Document Type




Publication Date



American College of Sports Medicine

Source Publication

Medicine & Science in Sports & Exercise

Source ISSN




The purposes of this study were 1) to investigate the transfer of energy through the kinetic chain by youth baseball pitchers during the pitching motion and 2) to provide insight into how the total magnitude of energy flow and its linear and rotational components relate to both velocity and joint torque per unit increment of pitch velocity (joint load efficiency).


Twenty-four youth baseball pitchers participated in this study. Data collection occurred in an indoor research laboratory equipped with a 14-camera infrared motion capture system and an instrumented pitcher’s mound with embedded force plates. Energy flow was calculated by integrating power transfer into and out of each segment. The magnitudes of key instances of energy flow were compared to pitch velocity and velocity-normalized joint torques using simple linear regressions.


All of the energy flow variables calculated had a significant correlation to pitch velocity. Energy flow into the arm from the trunk had the strongest correlation to velocity of any variable investigated (r = 0.900, P = 0.000). The total magnitude of energy flow into the trunk had a significant correlation to increased horizontal shoulder adduction efficiency and shoulder internal rotation efficiency. The magnitude of energy flow into the trunk by only joint forces had a significant correlation to increased horizontal shoulder adduction efficiency, shoulder internal rotation efficiency, and elbow varus efficiency.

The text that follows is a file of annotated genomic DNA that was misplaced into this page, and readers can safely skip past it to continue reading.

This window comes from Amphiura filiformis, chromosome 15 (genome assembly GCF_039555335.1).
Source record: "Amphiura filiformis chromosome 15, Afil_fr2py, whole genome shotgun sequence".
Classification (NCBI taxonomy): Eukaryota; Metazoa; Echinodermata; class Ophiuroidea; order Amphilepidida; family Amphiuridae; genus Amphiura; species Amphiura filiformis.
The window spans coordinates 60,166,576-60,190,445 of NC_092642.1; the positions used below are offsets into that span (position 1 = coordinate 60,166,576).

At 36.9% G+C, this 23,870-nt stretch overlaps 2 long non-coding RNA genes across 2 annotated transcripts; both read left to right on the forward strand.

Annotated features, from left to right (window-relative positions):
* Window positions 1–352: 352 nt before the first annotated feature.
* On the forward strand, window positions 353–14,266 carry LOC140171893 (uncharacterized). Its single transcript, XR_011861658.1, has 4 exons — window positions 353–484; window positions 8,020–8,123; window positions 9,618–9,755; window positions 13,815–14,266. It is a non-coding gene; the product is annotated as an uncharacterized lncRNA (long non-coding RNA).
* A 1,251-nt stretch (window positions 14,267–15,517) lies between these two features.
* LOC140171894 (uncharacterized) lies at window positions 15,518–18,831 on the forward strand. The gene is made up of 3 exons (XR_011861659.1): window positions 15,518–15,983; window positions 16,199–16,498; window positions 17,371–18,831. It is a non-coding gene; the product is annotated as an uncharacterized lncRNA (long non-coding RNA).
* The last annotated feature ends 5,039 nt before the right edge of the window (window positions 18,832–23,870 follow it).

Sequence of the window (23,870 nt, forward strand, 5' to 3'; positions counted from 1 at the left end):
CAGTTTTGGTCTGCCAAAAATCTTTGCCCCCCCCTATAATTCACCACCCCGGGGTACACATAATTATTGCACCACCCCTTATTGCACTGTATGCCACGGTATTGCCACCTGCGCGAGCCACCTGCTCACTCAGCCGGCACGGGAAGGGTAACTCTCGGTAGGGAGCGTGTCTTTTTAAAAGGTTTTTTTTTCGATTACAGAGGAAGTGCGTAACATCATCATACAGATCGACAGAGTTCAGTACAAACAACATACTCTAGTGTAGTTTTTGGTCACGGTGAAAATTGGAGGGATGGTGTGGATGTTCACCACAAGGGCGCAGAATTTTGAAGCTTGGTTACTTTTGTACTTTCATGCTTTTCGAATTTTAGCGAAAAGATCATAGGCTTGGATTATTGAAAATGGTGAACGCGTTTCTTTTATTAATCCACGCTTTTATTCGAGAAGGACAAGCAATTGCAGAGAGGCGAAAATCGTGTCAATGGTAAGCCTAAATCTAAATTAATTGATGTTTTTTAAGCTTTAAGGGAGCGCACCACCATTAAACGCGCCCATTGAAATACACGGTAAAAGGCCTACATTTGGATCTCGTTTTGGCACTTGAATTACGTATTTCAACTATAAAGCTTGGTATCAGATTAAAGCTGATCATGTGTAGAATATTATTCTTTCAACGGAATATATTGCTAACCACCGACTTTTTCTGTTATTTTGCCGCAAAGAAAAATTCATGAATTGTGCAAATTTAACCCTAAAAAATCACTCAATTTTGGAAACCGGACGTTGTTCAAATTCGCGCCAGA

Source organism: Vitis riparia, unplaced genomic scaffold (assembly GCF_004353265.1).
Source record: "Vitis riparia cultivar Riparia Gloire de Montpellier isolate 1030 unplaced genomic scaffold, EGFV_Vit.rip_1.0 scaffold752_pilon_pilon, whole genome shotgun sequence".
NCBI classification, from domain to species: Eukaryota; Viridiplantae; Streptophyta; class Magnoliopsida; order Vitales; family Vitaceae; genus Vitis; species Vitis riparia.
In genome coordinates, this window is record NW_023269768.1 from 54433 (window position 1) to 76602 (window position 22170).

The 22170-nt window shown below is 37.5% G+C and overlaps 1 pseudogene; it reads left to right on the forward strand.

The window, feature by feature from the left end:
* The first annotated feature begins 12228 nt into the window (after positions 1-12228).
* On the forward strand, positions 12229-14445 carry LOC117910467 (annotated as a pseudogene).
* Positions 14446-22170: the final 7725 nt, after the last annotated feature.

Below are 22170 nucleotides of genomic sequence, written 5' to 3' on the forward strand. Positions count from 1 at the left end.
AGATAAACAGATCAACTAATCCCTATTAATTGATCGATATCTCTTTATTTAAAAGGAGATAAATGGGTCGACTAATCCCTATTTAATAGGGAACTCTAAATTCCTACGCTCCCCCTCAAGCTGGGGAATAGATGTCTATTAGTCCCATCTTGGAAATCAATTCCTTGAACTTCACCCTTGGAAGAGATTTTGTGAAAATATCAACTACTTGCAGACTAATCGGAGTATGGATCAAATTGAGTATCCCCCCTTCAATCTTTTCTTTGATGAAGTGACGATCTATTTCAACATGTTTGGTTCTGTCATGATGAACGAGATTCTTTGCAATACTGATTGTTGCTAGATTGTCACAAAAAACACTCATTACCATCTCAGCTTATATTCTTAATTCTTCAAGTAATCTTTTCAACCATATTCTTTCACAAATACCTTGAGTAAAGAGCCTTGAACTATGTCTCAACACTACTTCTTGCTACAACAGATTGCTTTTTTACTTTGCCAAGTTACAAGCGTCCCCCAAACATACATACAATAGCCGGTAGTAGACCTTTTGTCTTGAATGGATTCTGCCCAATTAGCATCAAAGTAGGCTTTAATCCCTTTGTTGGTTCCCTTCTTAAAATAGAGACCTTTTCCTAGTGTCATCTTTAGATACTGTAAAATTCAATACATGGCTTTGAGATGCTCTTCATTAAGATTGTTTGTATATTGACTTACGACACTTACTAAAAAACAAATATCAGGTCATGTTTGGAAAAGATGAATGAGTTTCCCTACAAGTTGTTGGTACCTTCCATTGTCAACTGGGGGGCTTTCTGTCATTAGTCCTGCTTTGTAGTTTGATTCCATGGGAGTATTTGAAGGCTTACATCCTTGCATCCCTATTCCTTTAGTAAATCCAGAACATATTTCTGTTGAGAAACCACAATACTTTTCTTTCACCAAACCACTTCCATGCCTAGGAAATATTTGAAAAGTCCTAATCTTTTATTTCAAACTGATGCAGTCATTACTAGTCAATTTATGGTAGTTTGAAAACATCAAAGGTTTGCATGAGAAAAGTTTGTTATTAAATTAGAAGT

Energy flow analysis is an effective tool providing quantitative assessment of the kinetic chain to gain a deeper understanding of how energy moves through an athlete, and how specific pitching mechanics impact this movement. The results of this study support the importance of generating energy flow throughout the body to produce high velocities and energy flow through the trunk to increase pitch efficiency.


Accepted version. Medicine & Science in Sports & Exercise, Vol. 51, No. 3 (November 2018) : 523-531. DOI. © 2018 American College of Sports Medicine. Used with permission.

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ADA Accepted version